High Court refuses Pearse Doherty application against Referendum Commission statements on ESMWednesday 30 May 2012 19.29
The High Court has refused an application by a Sinn Féin TD seeking to have the Referendum Commission withdraw some remarks it made earlier this month.
The case centred on statements made by the commission about whether Ireland has a veto over the establishment of the EU's permanent bailout fund, the European Stability Mechanism.
The statements relating to the ESM were made on 3 May and 18 May.
In the High Court this morning, Mr Justice Gerard Hogan said there was no difference between two statements by the commission, as had been alleged.
He said the commission had acted in a sincere, genuine and measured way to the best of what he called its ''very considerable ability''.
In an affidavit, Sinn Féin TD Pearse Doherty had alleged that some of the commission's statements were inaccurate and were biased towards the Yes side.
The outcome of the case has no bearing on the holding of tomorrow's referendum.
Last night, Mr Doherty's Senior Counsel, Richard Humphreys, told the court that the first statement got a lot of attention in the media, gave prominence to the Yes argument and the words used gave the impression Ireland could not veto the ESM.
Mr Humphreys said the statement was not accurate.
He said a second statement by the commission indicated it was still open to Ireland to use the veto.
Michael Collins, Senior Counsel for the Referendum Commission, said the application was "flawed" and "misconceived".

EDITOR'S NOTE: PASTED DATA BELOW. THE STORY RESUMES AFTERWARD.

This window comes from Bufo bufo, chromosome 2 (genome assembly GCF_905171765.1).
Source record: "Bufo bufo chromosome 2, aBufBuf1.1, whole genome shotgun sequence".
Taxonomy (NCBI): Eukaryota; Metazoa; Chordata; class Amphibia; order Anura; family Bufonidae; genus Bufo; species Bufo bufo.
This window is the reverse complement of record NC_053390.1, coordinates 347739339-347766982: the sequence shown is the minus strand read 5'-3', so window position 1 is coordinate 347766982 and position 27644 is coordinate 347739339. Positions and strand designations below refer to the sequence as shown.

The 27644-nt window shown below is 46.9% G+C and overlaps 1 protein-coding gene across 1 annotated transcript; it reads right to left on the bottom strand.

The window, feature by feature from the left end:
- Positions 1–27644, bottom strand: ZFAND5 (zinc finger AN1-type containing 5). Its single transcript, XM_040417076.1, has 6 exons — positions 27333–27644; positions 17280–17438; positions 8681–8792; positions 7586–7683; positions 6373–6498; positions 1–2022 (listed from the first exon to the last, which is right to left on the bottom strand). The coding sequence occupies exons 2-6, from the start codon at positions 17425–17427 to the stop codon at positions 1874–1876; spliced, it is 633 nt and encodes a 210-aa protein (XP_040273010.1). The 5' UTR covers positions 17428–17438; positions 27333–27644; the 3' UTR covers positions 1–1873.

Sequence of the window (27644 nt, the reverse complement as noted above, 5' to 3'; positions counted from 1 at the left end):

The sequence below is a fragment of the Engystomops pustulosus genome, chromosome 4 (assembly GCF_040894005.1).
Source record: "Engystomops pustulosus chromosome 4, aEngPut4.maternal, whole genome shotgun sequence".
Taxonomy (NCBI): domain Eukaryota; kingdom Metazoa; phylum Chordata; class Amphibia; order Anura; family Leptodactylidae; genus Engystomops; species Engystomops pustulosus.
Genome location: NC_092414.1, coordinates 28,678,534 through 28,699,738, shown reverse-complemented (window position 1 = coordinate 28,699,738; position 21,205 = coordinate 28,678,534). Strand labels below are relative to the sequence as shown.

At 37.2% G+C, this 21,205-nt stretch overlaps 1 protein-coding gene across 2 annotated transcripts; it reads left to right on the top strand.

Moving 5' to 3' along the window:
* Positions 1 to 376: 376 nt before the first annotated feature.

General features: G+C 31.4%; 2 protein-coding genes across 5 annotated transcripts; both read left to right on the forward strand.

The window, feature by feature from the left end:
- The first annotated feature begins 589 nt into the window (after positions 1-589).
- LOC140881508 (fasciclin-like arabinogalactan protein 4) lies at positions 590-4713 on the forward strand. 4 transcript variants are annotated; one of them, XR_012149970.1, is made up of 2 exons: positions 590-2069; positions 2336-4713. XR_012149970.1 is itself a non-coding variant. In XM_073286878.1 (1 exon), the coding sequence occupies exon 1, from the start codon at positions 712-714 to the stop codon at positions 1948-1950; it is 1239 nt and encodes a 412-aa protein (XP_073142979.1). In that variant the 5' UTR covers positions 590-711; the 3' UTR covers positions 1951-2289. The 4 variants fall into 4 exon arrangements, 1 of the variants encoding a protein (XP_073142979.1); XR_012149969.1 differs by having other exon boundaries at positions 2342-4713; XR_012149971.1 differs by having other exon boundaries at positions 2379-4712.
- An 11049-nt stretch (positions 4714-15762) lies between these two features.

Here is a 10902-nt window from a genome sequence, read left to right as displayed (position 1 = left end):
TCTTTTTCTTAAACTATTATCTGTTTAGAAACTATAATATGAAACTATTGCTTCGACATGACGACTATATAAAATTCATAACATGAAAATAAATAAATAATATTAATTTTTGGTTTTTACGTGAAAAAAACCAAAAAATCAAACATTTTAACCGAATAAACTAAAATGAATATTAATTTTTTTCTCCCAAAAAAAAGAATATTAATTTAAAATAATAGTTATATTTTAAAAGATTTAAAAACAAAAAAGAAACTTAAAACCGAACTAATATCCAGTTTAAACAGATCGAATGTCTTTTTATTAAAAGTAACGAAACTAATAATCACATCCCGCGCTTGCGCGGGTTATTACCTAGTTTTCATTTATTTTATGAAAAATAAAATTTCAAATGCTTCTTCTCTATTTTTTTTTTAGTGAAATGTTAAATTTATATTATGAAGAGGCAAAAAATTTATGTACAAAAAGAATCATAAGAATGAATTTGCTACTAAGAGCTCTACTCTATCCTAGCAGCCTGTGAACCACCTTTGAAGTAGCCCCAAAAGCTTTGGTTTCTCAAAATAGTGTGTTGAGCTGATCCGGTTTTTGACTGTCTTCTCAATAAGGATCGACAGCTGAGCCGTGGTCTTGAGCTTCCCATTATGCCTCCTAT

He said there was no inconsistency between the two statements and there was nothing wrong with the first statement.
Mr Collins also said that Mr Doherty had waited until the eve of the broadcast moratorium, which started at 2pm today, to bring his application although the first statement was made on 3 May.
Speaking on RTÉ's Morning Ireland, Mr Doherty said he had not wanted to go to the courts, but claimed the Referendum Commission had not replied to two letters from his party.
However, Tánaiste Eamon Gilmore described the court challenge as a "stunt".
"I think that this is a last-minute publicity stunt by Sinn Féin to throw a bit of sand in the eyes of everybody and to create additional confusion before the actual vote takes place," Mr Gilmore said.
He also categorically ruled out the possibility of a second referendum on the fiscal treaty should it be rejected in tomorrow's vote.
Mary Lou McDonald adamant Govt could veto ESM
Mary Lou McDonald says Sinn Féin stands over its position that the Government can veto the establishment of the European Stability Mechanism, despite today's High Court ruling.
During the final debate of the fiscal treaty campaign on RTÉ's News at One, she said Sinn Féin still believes the Government can insist on the removal of the clause linking access to the ESM to the ratification of the fiscal treaty, by using a veto to block the establishment of the ESM.
Ms McDonald said that Judge Hogan ruled in court this morning that the Referendum Commission's verdict - that only those countries that ratify the treaty can access the fund - was a legitimate view, but not a definitive one.
However, Fine Gael's Simon Coveney said that it is too late now to use the veto.
He said the Government had the option of a veto when the treaty was being negotiated but it chose not to use it.
He asked why the Government would want to veto the setting up of a rescue fund that it might need to access.
He claimed Sinn Féin had lost the argument on the key issues and was now misleading people by taking a court case, which he described as a political stunt.
But Ms McDonald said Judge Hogan did not take the view that their case was a stunt, and had pointed out that there were legitimate views on both sides.
Meanwhile, voting continues today on islands off the coast of Co Galway.
Over 1,100 people are eligible to vote on the three Aran Islands and on Inishbofin.
Over 600 people are eligible on Inis Mór, which has two polling stations.
211 people can vote on Inis Oirr and about 160 voters are eligible on Inis Meáin and Inishbofin.